The face grinds of the Heavy Duty are polished almost as nicely as the rest of the blade, but one should not take that to mean that the bevels are ground perfectly because they are not. If one intends to sharpen a Mora as I do, using a secondary edge, no problem, It won’t take long at all. If one intends to sharpen at the original angle of the grinds, then there is some work to do. Not grueling hours rubbing on stones, but some “clean-up” work will be required to get perfectly flat bevels. The first sharpening of this particular Heavy Duty revealed typical grind marks which indicate just how much work is needed. Not much, but some. I have not bought a single-bevel grind knife yet, custom or production, which did not need some such effort, save for a single exception which originated in the shop of Brian Andrews. It’s worth the effort if you wish to maintain a true single bevel and an effort to be expected with most knives anyway.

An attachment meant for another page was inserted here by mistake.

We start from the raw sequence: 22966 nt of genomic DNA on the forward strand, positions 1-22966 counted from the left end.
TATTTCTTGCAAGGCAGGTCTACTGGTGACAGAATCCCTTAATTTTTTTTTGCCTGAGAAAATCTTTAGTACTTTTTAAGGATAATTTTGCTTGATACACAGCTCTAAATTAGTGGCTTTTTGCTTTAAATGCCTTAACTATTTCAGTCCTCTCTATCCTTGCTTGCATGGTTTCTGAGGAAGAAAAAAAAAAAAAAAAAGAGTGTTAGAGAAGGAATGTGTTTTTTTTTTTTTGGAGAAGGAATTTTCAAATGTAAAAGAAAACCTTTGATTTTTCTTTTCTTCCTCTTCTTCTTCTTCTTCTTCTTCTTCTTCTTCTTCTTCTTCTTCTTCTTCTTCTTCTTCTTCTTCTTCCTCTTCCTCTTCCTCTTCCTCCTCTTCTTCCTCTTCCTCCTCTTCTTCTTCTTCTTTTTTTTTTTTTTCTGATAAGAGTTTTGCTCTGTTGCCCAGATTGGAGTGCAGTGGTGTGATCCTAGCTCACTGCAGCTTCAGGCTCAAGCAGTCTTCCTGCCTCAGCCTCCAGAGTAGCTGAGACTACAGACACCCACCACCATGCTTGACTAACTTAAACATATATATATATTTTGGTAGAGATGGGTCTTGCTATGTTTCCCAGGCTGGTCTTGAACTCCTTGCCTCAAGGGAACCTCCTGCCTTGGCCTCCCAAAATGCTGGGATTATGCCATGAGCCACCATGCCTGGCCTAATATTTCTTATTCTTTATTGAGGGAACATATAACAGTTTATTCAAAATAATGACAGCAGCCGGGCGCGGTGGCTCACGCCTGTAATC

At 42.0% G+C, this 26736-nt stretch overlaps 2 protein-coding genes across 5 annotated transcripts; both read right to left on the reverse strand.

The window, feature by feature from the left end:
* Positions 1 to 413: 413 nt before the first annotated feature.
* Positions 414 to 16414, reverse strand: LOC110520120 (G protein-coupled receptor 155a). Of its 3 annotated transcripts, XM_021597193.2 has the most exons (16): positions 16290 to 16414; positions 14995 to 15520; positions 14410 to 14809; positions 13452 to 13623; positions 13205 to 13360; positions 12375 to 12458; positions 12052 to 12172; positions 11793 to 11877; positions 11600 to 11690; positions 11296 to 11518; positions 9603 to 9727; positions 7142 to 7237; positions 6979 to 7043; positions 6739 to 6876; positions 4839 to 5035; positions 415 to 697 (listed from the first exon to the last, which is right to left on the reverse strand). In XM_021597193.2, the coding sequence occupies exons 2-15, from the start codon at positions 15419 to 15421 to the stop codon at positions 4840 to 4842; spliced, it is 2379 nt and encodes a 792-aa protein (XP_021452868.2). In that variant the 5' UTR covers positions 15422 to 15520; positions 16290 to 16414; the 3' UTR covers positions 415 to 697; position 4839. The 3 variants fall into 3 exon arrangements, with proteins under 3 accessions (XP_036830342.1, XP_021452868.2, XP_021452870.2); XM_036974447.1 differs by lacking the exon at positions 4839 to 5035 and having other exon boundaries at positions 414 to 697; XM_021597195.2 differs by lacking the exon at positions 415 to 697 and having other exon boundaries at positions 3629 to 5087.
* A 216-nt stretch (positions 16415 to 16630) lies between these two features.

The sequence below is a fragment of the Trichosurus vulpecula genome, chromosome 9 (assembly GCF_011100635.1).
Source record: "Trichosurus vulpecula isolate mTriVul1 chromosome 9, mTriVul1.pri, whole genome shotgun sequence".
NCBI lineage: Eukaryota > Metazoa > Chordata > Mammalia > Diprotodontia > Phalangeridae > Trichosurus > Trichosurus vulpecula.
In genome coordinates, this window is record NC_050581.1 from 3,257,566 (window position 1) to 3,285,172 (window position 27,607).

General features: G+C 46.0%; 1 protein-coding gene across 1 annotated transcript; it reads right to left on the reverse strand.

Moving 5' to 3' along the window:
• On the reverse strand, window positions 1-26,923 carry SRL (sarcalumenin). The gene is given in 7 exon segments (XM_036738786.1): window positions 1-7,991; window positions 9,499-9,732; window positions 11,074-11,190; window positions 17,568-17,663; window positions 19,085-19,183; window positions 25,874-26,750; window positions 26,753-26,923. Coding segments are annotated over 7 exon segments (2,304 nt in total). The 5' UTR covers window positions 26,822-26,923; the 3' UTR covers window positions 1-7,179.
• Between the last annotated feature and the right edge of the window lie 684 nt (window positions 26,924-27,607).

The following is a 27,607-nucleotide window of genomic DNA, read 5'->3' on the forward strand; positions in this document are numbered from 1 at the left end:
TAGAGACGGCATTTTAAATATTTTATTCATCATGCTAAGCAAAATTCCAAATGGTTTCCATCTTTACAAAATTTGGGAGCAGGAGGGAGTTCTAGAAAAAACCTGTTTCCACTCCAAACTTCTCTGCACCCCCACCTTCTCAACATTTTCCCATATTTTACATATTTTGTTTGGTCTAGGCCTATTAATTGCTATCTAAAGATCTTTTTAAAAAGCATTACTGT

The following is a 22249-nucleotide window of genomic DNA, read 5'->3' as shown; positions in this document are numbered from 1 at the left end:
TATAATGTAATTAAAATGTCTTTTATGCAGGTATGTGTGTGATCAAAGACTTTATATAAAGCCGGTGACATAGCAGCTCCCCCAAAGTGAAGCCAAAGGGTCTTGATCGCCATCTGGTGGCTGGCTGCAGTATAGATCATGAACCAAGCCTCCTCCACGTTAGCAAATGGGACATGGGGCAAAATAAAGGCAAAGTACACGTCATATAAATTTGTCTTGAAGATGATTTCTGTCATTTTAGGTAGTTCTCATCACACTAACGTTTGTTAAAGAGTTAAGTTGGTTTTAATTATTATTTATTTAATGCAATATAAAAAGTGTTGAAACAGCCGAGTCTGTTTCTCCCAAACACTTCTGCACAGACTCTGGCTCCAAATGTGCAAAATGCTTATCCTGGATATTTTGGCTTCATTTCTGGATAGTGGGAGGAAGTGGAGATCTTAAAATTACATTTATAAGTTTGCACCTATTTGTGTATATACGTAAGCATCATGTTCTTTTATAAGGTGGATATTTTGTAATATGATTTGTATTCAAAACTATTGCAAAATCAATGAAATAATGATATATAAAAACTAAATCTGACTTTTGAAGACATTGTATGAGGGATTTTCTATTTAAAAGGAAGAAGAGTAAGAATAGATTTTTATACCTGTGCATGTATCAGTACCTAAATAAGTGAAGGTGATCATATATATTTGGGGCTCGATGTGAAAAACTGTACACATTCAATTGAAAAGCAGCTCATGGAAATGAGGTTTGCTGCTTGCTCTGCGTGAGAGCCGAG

The Heavy Duty’s sheath is typically Mora in most every sense except that it too seems slightly more substantial than the ones that have come with my 510s (511s) and Clippers (Companions). It is a lightweight, rugged and compact molded plastic cover which is deep and secure. The Heavy Duty clicks in and out with excellent tactile feedback which is very reassuring. While the sheath holds the knife securely, it lets water run out, as there is a drain hole at the bottom. The belt clip is mounted high and accommodates up to a one and three quarter-inch belt, over which the sheath snaps easily and very securely. This clip also conveniently facilitates the use of a neck lanyard or Baldric rig in addition to having a button-hole which allows it to be snapped over a trouser or coat button. The button hole mount is also very secure. Buttons, such as suspender buttons or those on your favorite pair of jeans can be purchased and added as desired so one won’t be dependent on where the buttons are that came with the clothing. I also clipped the sheath to the webbing of a Twenty five dollar surplus pack and it worked perfectly.